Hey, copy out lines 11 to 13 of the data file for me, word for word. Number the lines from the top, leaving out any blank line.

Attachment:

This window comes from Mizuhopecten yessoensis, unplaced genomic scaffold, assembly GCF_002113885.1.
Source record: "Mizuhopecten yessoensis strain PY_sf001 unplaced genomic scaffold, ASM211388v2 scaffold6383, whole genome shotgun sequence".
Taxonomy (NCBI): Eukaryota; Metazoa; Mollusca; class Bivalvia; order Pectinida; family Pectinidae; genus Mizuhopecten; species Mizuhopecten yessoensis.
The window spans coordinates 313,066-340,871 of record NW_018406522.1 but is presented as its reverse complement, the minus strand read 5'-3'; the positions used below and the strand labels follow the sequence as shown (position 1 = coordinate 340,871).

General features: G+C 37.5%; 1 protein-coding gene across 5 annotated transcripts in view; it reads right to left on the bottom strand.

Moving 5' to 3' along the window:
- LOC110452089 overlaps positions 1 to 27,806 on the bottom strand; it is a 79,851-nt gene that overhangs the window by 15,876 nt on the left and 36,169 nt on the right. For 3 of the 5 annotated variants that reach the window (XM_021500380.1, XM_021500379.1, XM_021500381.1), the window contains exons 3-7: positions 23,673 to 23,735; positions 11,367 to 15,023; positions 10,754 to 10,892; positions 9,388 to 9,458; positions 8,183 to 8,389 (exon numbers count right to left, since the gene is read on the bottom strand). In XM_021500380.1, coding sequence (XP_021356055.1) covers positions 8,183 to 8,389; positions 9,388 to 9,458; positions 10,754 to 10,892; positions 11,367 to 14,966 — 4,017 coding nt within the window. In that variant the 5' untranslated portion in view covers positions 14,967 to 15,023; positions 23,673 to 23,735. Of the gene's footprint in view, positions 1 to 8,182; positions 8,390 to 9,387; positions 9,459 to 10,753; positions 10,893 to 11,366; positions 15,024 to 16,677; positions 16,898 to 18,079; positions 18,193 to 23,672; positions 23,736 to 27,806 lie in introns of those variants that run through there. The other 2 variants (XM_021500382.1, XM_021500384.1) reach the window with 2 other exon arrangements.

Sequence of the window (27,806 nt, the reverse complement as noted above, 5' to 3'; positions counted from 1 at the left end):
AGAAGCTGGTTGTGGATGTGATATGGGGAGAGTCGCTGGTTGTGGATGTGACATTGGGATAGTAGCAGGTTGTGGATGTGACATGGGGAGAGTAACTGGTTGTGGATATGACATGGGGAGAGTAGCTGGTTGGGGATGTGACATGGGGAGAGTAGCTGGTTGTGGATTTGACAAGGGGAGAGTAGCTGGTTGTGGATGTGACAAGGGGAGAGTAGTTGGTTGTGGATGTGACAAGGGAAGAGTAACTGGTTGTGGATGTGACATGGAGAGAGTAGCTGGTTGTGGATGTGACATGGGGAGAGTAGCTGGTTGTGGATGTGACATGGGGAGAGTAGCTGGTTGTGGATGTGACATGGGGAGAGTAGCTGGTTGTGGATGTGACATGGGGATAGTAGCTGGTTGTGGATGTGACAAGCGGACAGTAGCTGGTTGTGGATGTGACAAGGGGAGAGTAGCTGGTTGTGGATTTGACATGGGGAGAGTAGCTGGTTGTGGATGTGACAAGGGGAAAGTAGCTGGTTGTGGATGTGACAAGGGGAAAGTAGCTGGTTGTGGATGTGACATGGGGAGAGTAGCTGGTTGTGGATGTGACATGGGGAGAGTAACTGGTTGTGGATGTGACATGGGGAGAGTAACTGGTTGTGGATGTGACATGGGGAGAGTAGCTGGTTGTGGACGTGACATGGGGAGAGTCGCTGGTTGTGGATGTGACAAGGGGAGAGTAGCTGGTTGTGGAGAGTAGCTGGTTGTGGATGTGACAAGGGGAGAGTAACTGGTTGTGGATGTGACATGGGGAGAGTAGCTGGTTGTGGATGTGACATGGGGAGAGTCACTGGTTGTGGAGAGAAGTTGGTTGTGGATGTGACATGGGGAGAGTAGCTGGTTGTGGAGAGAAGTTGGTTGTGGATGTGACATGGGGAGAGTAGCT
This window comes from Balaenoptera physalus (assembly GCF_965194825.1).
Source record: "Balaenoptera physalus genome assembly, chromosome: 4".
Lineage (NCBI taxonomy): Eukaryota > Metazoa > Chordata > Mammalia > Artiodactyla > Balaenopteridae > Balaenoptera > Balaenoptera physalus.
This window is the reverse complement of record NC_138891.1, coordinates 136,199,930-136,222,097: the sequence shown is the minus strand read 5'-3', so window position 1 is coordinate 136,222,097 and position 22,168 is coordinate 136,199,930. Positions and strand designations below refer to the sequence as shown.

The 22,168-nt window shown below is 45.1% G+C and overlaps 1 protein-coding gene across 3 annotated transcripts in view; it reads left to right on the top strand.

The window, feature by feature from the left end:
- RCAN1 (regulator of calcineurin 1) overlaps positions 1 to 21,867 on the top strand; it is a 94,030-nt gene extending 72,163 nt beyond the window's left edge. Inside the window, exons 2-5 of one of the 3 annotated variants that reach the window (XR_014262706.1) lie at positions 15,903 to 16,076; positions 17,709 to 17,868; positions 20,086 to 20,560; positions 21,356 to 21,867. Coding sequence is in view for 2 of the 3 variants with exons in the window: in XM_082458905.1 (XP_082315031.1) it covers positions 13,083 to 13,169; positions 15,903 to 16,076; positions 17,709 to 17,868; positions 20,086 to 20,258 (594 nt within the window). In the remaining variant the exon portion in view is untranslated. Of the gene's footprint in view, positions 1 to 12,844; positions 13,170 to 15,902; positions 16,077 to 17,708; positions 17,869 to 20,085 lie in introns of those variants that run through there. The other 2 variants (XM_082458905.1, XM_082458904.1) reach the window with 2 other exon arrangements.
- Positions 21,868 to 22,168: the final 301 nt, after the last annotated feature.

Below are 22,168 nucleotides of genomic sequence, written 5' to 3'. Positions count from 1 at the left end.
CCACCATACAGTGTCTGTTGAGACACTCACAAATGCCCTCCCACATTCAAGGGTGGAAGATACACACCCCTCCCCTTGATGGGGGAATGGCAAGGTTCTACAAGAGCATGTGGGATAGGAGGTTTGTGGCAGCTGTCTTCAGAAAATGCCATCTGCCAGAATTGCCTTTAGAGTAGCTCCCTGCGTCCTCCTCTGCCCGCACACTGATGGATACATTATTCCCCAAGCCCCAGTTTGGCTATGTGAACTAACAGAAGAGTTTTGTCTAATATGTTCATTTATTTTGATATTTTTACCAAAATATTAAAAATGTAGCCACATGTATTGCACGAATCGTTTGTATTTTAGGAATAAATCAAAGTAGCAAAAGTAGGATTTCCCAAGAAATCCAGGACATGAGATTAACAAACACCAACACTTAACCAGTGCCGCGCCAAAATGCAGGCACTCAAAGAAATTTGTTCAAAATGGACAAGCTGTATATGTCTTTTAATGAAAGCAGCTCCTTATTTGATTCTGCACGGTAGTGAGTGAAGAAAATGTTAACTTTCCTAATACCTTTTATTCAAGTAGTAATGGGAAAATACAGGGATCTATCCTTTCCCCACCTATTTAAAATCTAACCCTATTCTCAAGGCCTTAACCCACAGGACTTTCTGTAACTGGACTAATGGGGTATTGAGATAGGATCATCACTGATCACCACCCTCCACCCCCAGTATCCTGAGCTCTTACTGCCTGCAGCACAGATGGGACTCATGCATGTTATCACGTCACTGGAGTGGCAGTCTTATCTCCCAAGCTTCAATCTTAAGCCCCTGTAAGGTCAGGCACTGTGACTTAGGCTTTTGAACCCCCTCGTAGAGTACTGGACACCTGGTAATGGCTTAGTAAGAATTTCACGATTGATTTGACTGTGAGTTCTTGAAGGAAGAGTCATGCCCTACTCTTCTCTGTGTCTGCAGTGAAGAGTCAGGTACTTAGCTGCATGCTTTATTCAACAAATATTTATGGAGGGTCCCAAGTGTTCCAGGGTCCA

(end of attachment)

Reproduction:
Source record: "Balaenoptera physalus genome assembly, chromosome: 4".
Lineage (NCBI taxonomy): Eukaryota > Metazoa > Chordata > Mammalia > Artiodactyla > Balaenopteridae > Balaenoptera > Balaenoptera physalus.
This window is the reverse complement of record NC_138891.1, coordinates 136,199,930-136,222,097: the sequence shown is the minus strand read 5'-3', so window position 1 is coordinate 136,222,097 and position 22,168 is coordinate 136,199,930. Positions and strand designations below refer to the sequence as shown.